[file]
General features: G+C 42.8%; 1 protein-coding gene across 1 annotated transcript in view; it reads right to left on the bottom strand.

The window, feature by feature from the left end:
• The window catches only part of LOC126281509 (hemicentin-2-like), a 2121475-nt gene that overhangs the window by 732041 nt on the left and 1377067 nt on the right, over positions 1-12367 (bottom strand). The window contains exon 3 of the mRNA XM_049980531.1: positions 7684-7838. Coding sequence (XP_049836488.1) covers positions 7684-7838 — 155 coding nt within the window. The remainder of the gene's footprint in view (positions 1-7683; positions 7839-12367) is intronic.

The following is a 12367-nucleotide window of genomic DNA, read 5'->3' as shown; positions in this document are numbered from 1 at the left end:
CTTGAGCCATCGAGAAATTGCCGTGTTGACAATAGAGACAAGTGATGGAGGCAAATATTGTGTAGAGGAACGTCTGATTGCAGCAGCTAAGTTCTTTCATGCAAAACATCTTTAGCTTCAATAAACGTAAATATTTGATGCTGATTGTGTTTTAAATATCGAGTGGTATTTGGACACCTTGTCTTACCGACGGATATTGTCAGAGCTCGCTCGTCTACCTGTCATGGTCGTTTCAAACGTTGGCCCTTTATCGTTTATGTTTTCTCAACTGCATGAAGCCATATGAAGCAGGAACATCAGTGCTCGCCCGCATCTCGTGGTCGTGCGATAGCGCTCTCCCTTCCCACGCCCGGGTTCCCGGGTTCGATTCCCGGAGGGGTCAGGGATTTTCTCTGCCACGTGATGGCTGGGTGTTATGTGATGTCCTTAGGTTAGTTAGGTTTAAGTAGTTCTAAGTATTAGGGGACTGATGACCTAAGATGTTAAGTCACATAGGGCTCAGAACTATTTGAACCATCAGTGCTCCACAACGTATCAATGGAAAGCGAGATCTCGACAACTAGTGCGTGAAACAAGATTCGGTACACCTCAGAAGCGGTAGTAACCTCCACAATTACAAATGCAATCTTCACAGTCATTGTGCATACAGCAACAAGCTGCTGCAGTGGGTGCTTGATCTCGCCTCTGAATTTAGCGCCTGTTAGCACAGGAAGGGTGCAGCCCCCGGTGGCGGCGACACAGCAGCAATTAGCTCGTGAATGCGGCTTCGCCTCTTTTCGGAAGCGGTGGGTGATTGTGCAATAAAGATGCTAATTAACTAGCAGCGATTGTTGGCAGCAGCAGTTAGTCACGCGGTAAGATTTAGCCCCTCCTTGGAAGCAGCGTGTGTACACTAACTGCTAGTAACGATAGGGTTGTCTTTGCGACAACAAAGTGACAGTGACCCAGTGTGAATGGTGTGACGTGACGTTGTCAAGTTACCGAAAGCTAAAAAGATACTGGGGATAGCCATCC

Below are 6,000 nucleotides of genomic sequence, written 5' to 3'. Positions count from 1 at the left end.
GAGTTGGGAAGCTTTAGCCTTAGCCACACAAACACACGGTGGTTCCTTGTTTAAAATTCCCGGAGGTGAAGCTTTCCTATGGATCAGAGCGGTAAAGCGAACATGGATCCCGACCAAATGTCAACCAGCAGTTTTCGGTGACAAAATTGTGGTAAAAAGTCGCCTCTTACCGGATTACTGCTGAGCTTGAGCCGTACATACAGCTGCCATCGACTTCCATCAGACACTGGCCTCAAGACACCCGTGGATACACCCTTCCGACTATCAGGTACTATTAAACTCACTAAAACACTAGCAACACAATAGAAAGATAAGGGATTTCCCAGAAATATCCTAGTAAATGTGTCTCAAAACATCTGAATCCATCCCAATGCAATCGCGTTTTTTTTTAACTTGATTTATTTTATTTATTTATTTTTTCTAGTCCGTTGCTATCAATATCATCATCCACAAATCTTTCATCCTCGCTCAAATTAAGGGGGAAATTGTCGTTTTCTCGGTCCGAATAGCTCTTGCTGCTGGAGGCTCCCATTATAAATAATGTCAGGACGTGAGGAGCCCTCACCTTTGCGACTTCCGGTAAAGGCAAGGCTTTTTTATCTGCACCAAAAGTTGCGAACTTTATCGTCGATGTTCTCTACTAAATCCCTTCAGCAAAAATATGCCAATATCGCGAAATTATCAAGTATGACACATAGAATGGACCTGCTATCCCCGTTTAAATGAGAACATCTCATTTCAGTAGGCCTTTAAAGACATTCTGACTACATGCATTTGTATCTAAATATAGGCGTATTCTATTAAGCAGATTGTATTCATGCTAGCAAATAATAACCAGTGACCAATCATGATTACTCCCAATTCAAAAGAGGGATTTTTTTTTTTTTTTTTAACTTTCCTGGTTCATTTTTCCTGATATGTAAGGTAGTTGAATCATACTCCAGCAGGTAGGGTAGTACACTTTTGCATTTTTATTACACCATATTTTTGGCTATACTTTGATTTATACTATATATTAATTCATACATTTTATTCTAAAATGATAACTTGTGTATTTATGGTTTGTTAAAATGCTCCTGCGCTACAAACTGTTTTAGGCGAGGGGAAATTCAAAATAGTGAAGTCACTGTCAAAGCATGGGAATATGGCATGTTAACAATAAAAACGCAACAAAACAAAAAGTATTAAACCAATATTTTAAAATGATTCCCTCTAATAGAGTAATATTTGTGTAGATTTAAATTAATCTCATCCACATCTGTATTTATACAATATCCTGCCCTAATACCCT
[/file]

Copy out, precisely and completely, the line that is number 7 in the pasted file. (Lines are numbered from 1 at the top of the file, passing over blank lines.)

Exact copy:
GAGTTGGGAAGCTTTAGCCTTAGCCACACAAACACACGGTGGTTCCTTGTTTAAAATTCCCGGAGGTGAAGCTTTCCTATGGATCAGAGCGGTAAAGCGAACATGGATCCCGACCAAATGTCAACCAGCAGTTTTCGGTGACAAAATTGTGGTAAAAAGTCGCCTCTTACCGGATTACTGCTGAGCTTGAGCCGTACATACAGCTGCCATCGACTTCCATCAGACACTGGCCTCAAGACACCCGTGGATACACCCTTCCGACTATCAGGTACTATTAAACTCACTAAAACACTAGCAACACAATAGAAAGATAAGGGATTTCCCAGAAATATCCTAGTAAATGTGTCTCAAAACATCTGAATCCATCCCAATGCAATCGCGTTTTTTTTTAACTTGATTTATTTTATTTATTTATTTTTTCTAGTCCGTTGCTATCAATATCATCATCCACAAATCTTTCATCCTCGCTCAAATTAAGGGGGAAATTGTCGTTTTCTCGGTCCGAATAGCTCTTGCTGCTGGAGGCTCCCATTATAAATAATGTCAGGACGTGAGGAGCCCTCACCTTTGCGACTTCCGGTAAAGGCAAGGCTTTTTTATCTGCACCAAAAGTTGCGAACTTTATCGTCGATGTTCTCTACTAAATCCCTTCAGCAAAAATATGCCAATATCGCGAAATTATCAAGTATGACACATAGAATGGACCTGCTATCCCCGTTTAAATGAGAACATCTCATTTCAGTAGGCCTTTAAAGACATTCTGACTACATGCATTTGTATCTAAATATAGGCGTATTCTATTAAGCAGATTGTATTCATGCTAGCAAATAATAACCAGTGACCAATCATGATTACTCCCAATTCAAAAGAGGGATTTTTTTTTTTTTTTTTAACTTTCCTGGTTCATTTTTCCTGATATGTAAGGTAGTTGAATCATACTCCAGCAGGTAGGGTAGTACACTTTTGCATTTTTATTACACCATATTTTTGGCTATACTTTGATTTATACTATATATTAATTCATACATTTTATTCTAAAATGATAACTTGTGTATTTATGGTTTGTTAAAATGCTCCTGCGCTACAAACTGTTTTAGGCGAGGGGAAATTCAAAATAGTGAAGTCACTGTCAAAGCATGGGAATATGGCATGTTAACAATAAAAACGCAACAAAACAAAAAGTATTAAACCAATATTTTAAAATGATTCCCTCTAATAGAGTAATATTTGTGTAGATTTAAATTAATCTCATCCACATCTGTATTTATACAATATCCTGCCCTAATACCCT